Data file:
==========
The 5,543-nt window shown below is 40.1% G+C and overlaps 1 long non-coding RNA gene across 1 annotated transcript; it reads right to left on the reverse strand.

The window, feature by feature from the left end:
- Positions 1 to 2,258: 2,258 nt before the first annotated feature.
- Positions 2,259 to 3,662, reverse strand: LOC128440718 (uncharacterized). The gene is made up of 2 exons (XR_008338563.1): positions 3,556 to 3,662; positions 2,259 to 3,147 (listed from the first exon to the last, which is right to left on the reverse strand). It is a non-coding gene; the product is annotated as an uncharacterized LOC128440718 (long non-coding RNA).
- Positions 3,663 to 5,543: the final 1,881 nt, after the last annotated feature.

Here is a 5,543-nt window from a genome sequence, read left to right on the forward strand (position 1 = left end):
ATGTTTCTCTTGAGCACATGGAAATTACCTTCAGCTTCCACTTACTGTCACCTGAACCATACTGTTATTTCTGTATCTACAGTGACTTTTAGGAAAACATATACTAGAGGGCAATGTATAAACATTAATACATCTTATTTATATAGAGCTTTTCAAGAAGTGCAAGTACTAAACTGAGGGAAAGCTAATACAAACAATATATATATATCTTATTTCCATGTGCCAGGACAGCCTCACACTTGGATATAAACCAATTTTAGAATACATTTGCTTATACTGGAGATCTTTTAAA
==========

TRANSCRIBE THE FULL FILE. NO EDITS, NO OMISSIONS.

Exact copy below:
The 5,543-nt window shown below is 40.1% G+C and overlaps 1 long non-coding RNA gene across 1 annotated transcript; it reads right to left on the reverse strand.

The window, feature by feature from the left end:
- Positions 1 to 2,258: 2,258 nt before the first annotated feature.
- Positions 2,259 to 3,662, reverse strand: LOC128440718 (uncharacterized). The gene is made up of 2 exons (XR_008338563.1): positions 3,556 to 3,662; positions 2,259 to 3,147 (listed from the first exon to the last, which is right to left on the reverse strand). It is a non-coding gene; the product is annotated as an uncharacterized LOC128440718 (long non-coding RNA).
- Positions 3,663 to 5,543: the final 1,881 nt, after the last annotated feature.

Here is a 5,543-nt window from a genome sequence, read left to right on the forward strand (position 1 = left end):
ATGTTTCTCTTGAGCACATGGAAATTACCTTCAGCTTCCACTTACTGTCACCTGAACCATACTGTTATTTCTGTATCTACAGTGACTTTTAGGAAAACATATACTAGAGGGCAATGTATAAACATTAATACATCTTATTTATATAGAGCTTTTCAAGAAGTGCAAGTACTAAACTGAGGGAAAGCTAATACAAACAATATATATATATCTTATTTCCATGTGCCAGGACAGCCTCACACTTGGATATAAACCAATTTTAGAATACATTTGCTTATACTGGAGATCTTTTAAA